Questions not Answers, Ask don’t Tell

What is a coaching approach?

Coaching is about helping people to recognise and remove blockages that may be stopping them from developing or changing. Coaching is about helping people to develop, it’s about learning. In Sir John Whitmore’s words (‘Coaching for Performance’) coaching is ‘unlocking a person’s potential to maximise their own performance. It is helping them to learn rather than teaching them”.

In ‘The Complete Guide to Coaching At Work’ , Zeus and Skiffington say that “coaching is essentially a conversation” and that “coaching is more about asking the right questions than providing answers”.

A coaching intervention is essentially a conversation between (normally) two parties, the coachee and the coach. The coach provides a non-judgemental ‘sounding board’ for the coachee, asking appropriate questions that enable the coachee to identify those self-limiting beliefs and blocks that are preventing them from moving forward.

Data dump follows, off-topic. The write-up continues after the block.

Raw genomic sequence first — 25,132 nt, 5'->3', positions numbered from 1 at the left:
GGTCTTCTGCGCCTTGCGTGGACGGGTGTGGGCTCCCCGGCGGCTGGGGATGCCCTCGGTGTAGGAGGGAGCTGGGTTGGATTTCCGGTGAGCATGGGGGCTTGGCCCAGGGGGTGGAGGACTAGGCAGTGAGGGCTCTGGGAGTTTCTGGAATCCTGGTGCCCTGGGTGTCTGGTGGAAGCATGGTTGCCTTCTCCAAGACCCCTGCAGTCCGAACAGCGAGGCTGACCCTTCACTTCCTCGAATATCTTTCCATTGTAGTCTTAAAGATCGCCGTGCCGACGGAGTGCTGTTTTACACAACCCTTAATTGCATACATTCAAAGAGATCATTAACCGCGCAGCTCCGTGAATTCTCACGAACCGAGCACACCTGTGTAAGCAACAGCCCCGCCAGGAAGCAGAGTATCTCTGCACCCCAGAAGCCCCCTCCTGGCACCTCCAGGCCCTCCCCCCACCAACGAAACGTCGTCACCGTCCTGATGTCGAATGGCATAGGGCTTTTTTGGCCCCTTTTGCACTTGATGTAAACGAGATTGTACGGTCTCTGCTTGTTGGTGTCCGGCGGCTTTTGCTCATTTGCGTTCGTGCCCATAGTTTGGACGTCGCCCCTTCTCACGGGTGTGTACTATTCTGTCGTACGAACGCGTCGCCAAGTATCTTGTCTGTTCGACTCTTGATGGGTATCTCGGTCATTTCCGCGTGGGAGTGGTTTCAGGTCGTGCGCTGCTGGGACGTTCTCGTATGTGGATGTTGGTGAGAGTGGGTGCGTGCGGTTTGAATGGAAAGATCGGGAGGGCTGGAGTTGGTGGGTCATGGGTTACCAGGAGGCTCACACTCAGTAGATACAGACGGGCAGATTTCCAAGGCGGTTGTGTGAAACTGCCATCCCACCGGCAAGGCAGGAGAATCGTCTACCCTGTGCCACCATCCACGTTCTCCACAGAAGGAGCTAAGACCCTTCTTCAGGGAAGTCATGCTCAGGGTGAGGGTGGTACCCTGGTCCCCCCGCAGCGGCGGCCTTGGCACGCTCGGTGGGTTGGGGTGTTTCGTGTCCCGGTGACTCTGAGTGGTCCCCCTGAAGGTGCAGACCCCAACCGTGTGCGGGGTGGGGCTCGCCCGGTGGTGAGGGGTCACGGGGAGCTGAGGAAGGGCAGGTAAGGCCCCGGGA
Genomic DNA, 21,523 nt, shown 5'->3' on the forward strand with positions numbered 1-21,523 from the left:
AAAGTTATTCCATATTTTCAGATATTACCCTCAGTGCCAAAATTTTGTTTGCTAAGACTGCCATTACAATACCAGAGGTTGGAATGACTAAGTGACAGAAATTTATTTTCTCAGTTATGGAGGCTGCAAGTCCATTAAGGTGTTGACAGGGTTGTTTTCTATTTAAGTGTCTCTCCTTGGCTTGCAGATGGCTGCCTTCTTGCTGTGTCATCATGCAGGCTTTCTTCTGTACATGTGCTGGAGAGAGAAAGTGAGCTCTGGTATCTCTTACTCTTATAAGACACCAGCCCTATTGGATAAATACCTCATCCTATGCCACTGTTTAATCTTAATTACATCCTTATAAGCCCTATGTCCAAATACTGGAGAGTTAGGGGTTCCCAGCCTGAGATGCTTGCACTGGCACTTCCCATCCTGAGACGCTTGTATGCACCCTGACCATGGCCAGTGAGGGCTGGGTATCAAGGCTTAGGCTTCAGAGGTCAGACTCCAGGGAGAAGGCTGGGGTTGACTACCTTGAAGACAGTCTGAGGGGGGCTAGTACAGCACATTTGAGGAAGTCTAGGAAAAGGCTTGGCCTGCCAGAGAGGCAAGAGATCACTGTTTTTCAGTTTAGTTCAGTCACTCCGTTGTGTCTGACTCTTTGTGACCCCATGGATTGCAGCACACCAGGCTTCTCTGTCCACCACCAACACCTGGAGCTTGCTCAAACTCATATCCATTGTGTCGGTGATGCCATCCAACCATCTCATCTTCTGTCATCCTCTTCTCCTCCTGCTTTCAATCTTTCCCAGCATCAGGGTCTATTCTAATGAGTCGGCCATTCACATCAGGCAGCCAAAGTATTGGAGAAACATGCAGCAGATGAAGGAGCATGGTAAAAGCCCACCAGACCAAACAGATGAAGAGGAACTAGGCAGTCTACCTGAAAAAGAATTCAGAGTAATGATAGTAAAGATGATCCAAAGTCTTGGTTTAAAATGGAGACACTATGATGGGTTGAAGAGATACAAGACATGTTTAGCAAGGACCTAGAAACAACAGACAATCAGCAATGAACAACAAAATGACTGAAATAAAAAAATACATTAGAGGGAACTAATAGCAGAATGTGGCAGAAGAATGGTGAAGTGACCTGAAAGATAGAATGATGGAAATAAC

Fundamentals of Coaching:

Coaching is based on a number of principles that differentiate it from other interventions (such as counselling; mentoring and consultancy) which can sometimes be confused with coaching.

Some of the key principles of coaching are as follows:

  • To operate effectively, coaching requires a belief in the inherent capability of people to perform. Where coaching historically has been adopted as more of a reactive ‘fix it’ approach, we now adopt a far more optimistic view, on what people are capable of.
  • Coaching is not just about correcting under-performance or working with people who feel they are not successful. It works equally well in situations where the coachee is performing to a high standard but will still benefit from having access to a non-judgemental coach to work through issues to aid clarity and improve their performance further.
  • Coaching is about removing the things that block people’s ability to perform to their best.